1974 was the year when national radio came to Timsbury. The Conygre Hall had been going for just about twelve months when it hosted the long running “Any Questions” programme. The chair was taken by David Jacobs and the panel consisted of the M.P.s Edward Du Cann and Christopher Mayhew, actress Billie Whitelaw and Michael Clayton who I seem to remember was associated with field sports. Conygre Hall was packed for the live Friday evening broadcast on Radio 4.
To celebrate its anniversary the Hall held a Festival Week in May but the bumper selection of events were not well supported. I recall going to a superb Medieval Banquet on Bank Holiday Monday but a cabaret night featuring Felix Bowness who was later to make his name as the jockey on Hi-di-Hi attracted only 50 people and meant big losses for the organisers. Other events in that week included community hymn singing, a summer fayre incorporating a donkey derby, a concert for the over 60s, children’s parties and disco, a festival dance and Old Tyme Music Hall.
Bulging biceps were the order of the day at Conygre Hall when the Norton Sports and Sauna Centre together with the national Body Building Association presented the West Country heat of Mr. and Miss Great Britain competition. Over 400 people attended and amongst the guests was Precious Mckenzie, three times Commonwealth Games and Olympics weightlifter. The audience was entertained by impressionist comedian Bill Owen who came from the comedy hotbed of Midsomer Norton.
Earlier in the year Teresa Moon from Bloomfield reached the national finals of the competition to find Miss Ballroom Dancing 1974. Teresa’s dancing partner was her fiancé Bruce Mellor from Clutton with whom she had been dancing for 2 years. I would be interested to know how she fared in the finals.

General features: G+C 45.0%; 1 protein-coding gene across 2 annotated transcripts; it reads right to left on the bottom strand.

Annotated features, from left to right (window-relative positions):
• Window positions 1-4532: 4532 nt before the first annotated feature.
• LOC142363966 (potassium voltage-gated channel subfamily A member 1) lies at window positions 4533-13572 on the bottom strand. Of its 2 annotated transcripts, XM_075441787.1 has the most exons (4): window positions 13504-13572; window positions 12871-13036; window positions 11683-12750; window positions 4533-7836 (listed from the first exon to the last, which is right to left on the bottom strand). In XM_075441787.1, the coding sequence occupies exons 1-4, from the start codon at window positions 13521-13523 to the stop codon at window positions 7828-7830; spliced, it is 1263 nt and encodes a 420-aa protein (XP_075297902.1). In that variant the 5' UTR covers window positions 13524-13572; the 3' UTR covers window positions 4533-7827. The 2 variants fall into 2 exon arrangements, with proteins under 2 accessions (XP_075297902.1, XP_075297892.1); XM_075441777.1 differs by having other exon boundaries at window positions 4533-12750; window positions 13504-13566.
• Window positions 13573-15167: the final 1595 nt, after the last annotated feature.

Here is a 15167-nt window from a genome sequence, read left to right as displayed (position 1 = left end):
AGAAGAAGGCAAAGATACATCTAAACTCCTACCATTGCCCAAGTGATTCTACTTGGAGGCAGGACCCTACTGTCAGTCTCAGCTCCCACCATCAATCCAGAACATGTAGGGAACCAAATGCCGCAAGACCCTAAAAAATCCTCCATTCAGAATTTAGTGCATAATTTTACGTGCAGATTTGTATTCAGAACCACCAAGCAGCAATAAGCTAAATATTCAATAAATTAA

The guest speaker at the annual dinner and dance of Timsbury Cricket Club was HTV news reporter Ken Rees who went on to work on national television. The club celebrated promotion to the second division of the Bristol and District League and principal award winners were Cuthbert Brain who was Clubman of the Year and Alan Berry who won the teenager cup. Later in the year the club made a special presentation of a tie to Donna Rutherford, a 15 year old from Calgary, Canada who was staying at the home of Phil and Lil Cleaves. It was part of an exchange visit with Norton Hill School and weeks later Nicola Cleaves paid a reciprocal visit to Calgary.
It was a good year for pub sports in the village. The New Inn (later The Guss and Crook) won both the league championship and K.O. cup in the Chew Valley Shove H’penny League and Jack Hasell Junior won the Singles Cup. Meanwhile Timsbury Royal British Legion won Division 2 of the Chew Valley Darts League with The Seven Stars runners-up.
A number of organisations and individuals donated trees for a planting ceremony on the Recreation Field. Trees planted near the Conygre Hall were given by the village Horticultural Society, the Guides and Brownies and the W.I. Trees adjacent to Bloomfield Road were donated by the Horse Show Committee, the Parish Council and several parishioners. A copper beech presented by the Parish Council was planted at St. Mary’s Primary School.
Timsbury was shocked by the death of two well known residents in 1974. Roland Pickford who had been Chairman of the Parish Council from 1953-1970 died suddenly at the age of 60 just a day after he had sung with Timsbury Male Voice Choir in Warwickshire. Roland, a talented thespian had been a founder member of the W.E.A. Dramatic Society and had joined the recently formed Timsbury Theatre Group. He had also been a steward at Tabor Church and had worked actively for the Labour Party. In February Timsbury had said goodbye to Teddy Gale, who died at the early age of 53. A member of the Royal British Legion and a local darts and football player he had been a convener for the TGWU at the FBG Trident factory at Temple Cloud.